Notes, Sources and Further Reading
‘A Year in Treblinka’ by Yankel Wiernik was taken from the version published in the book, Alexander Donat, “The Death Camp Treblinka”, Holocaust Library, New York, 1979. I was able to find it at this website.
This chapter is a dramatized retelling of selected passages in Yankel Wiernik’s A Year in Treblinka. It is difficult to find a copy of this book. For this reason I will share the passages that I used in the story. Please note that the Alexander Donat version that I had access to is incomplete and an adulteration of the original book. Dean Irebodd talks about this in his documentary, One Third of the Holocaust—A holocaust denial movie on the subject of Treblinka, Sobibor, and Belzec.
For the orthodox Holocaust historians Wiernik is considered to be a reliable witness. His testimonies had a major part in shaping the official story of the Holocaust. He was even called on to testify at the Eichmann trial.
Dragging the Bodies
“We had to carry or drag the corpses on the run, since the slightest infraction of the rules meant a severe beating. The corpses had been lying around for quite some time and decomposition had already set in, making the air foul with the stench of decay. Already worms were crawling all over the bodies. It often happened that an arm or a leg fell off when we tied straps around them in order to drag the bodies away. Thus we worked from dawn to sunset, without food or water, on what some day would be our own graves. During the day it was very hot and we were tortured by thirst.”
Little Frozen Feet
“All through that winter, small children, stark naked and barefooted, had to stand out in the open for hours on end, awaiting their turn in the increasingly busy gas chambers. The soles of their feet froze and stuck to the icy ground. They stood and cried; some of them froze to death. In the meantime, Germans and Ukrainians walked up and down the ranks, beating and kicking the victims.”
Size of the barracks and gas chambers, description of the perimeter fence. According to Wiernik’s testimony at the Eichmann trial 350-400 men lived in these barracks that were slightly larger than a tennis court. Apparently in the 1940’s people were much, much smaller!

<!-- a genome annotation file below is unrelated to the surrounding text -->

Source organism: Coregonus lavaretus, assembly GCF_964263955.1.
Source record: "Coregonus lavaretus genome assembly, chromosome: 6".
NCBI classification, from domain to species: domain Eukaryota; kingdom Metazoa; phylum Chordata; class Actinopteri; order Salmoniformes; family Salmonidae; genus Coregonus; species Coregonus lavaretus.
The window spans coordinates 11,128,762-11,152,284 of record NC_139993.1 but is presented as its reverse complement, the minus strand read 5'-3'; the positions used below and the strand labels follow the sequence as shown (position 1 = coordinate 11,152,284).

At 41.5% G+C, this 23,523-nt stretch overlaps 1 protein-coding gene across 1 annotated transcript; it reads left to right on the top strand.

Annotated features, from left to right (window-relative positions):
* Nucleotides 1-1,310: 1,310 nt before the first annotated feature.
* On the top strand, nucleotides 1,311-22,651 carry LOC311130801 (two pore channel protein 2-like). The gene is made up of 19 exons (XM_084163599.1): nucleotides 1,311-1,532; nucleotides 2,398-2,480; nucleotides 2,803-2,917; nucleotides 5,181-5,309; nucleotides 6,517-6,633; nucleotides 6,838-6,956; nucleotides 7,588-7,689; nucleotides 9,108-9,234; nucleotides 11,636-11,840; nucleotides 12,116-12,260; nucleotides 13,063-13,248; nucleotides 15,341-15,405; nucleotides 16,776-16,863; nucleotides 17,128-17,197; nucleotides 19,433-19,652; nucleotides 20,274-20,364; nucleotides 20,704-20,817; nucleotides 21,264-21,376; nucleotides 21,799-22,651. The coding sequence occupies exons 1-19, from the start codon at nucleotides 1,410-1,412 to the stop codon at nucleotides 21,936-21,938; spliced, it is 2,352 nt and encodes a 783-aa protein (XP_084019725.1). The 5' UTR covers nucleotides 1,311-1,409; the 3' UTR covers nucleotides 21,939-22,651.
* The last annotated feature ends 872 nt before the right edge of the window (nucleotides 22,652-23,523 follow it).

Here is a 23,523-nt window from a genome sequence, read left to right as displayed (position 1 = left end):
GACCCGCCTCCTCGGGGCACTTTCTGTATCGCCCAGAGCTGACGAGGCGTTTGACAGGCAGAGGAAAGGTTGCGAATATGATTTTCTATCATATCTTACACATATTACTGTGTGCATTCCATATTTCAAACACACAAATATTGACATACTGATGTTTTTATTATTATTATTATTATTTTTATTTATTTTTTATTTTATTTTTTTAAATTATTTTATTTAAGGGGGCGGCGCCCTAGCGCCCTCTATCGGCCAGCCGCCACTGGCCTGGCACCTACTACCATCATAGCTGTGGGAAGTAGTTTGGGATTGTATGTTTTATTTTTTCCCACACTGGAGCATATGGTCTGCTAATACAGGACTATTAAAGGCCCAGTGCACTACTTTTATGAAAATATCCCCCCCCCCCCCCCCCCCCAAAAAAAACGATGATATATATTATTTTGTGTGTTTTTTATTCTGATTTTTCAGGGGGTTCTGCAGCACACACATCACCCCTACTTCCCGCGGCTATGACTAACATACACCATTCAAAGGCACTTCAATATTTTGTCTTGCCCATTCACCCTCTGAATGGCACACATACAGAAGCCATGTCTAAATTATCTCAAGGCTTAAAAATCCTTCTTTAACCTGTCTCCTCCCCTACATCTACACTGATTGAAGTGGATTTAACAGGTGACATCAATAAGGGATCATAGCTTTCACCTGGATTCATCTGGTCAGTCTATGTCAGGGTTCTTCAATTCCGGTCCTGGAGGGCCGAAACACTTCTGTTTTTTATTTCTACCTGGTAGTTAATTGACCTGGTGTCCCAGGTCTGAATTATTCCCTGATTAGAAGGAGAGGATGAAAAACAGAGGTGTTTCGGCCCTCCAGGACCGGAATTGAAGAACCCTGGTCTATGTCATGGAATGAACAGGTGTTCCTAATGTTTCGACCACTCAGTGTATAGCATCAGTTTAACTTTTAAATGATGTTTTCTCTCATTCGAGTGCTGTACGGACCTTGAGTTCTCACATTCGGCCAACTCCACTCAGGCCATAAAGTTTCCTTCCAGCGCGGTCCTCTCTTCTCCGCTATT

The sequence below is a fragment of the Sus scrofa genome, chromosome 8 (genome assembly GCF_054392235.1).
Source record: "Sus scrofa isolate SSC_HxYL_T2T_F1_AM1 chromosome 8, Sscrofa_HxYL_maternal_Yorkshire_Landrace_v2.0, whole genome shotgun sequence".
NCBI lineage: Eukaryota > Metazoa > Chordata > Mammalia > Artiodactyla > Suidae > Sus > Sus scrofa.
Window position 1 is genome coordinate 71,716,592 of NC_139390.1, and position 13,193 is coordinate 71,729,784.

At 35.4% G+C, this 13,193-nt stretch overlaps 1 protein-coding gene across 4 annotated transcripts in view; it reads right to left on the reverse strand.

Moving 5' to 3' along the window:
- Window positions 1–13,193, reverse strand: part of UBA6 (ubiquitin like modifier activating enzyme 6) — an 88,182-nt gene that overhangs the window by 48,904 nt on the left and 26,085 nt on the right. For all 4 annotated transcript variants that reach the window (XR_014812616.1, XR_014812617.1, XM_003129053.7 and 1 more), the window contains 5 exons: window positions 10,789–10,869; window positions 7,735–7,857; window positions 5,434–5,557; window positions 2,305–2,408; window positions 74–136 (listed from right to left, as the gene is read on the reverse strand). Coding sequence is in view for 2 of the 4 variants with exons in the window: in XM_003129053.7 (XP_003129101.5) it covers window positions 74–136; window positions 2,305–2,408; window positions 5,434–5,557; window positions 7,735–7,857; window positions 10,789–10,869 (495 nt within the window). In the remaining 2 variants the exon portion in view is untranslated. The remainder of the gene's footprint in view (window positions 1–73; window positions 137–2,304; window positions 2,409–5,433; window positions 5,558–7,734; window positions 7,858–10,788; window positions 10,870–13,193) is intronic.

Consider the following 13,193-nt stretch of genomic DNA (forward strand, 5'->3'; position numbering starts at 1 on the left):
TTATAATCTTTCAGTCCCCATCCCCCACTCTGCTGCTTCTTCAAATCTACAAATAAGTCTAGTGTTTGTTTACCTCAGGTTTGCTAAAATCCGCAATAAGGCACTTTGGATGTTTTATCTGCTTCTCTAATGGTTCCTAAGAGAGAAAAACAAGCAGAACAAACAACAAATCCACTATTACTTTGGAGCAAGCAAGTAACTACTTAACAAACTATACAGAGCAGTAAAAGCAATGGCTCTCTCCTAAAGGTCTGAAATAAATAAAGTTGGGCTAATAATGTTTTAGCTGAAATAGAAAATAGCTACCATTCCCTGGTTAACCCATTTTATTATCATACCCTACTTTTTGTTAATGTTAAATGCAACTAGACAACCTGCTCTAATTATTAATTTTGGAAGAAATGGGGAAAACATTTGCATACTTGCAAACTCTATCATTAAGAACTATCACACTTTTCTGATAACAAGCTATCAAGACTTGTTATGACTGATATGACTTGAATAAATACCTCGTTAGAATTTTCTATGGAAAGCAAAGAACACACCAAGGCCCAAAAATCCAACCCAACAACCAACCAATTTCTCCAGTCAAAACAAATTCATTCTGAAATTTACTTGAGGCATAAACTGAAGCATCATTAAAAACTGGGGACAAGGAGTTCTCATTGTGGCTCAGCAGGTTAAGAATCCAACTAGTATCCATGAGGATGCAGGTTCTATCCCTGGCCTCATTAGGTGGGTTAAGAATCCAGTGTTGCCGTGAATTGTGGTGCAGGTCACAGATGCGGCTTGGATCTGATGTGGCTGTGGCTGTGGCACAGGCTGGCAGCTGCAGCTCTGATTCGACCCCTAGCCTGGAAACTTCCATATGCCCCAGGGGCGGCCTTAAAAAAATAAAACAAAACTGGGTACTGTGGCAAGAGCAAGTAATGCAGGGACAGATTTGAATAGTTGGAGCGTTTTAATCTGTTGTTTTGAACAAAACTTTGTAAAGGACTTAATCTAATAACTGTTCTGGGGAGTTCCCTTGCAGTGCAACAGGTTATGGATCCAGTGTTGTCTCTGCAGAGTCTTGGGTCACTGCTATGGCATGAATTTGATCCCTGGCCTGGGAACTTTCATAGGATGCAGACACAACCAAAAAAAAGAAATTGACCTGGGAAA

“When I arrived at the camp, three gas chambers were already in operation; another ten were added while I was there. A gas chamber measured 5 x 5 meters and was about 1.90 meters high. The outlet on the roof had a hermetic cap. The chamber was equipped with a gas pipe inlet and a baked tile floor slanting towards the platform. The brick building which housed the gas chambers was separated from Camp No. 1 by a wooden wall. This wooden wall and the brick wall of the building together formed a corridor which was 80 centimeters taller than the building. The chambers were connected with the corridor by a hermetically fitted iron door leading into each of the chambers. On the side of Camp No. 2 the chambers were connected by a platform four meters wide, which- ran alongside all three chambers. The platform was about 80 centimeters above ground level. There was also a hermetically fitted wooden door on this side.
Between 450 and 500 persons were crowded into a chamber measuring 25 square meters. Parents carried their children in their arms in the vain hope that this would save their children from death. On the way to their doom, they were pushed and beaten with rifle butts and with Ivan’s gas pipe. Dogs were set upon them, barking, biting and tearing at them. To escape the blows and the dogs, the crowd rushed to its death, pushing into the chamber, the stronger ones shoving the weaker ones ahead of them. The bedlam lasted only a short while, for soon the doors were slammed shut. The chamber was filled, the motor turned on and connected with the inflow pipes and, within 25 minutes at the most, all lay stretched out dead or, to be more accurate, were standing up dead. Since there was not an inch of free space, they just leaned against each other.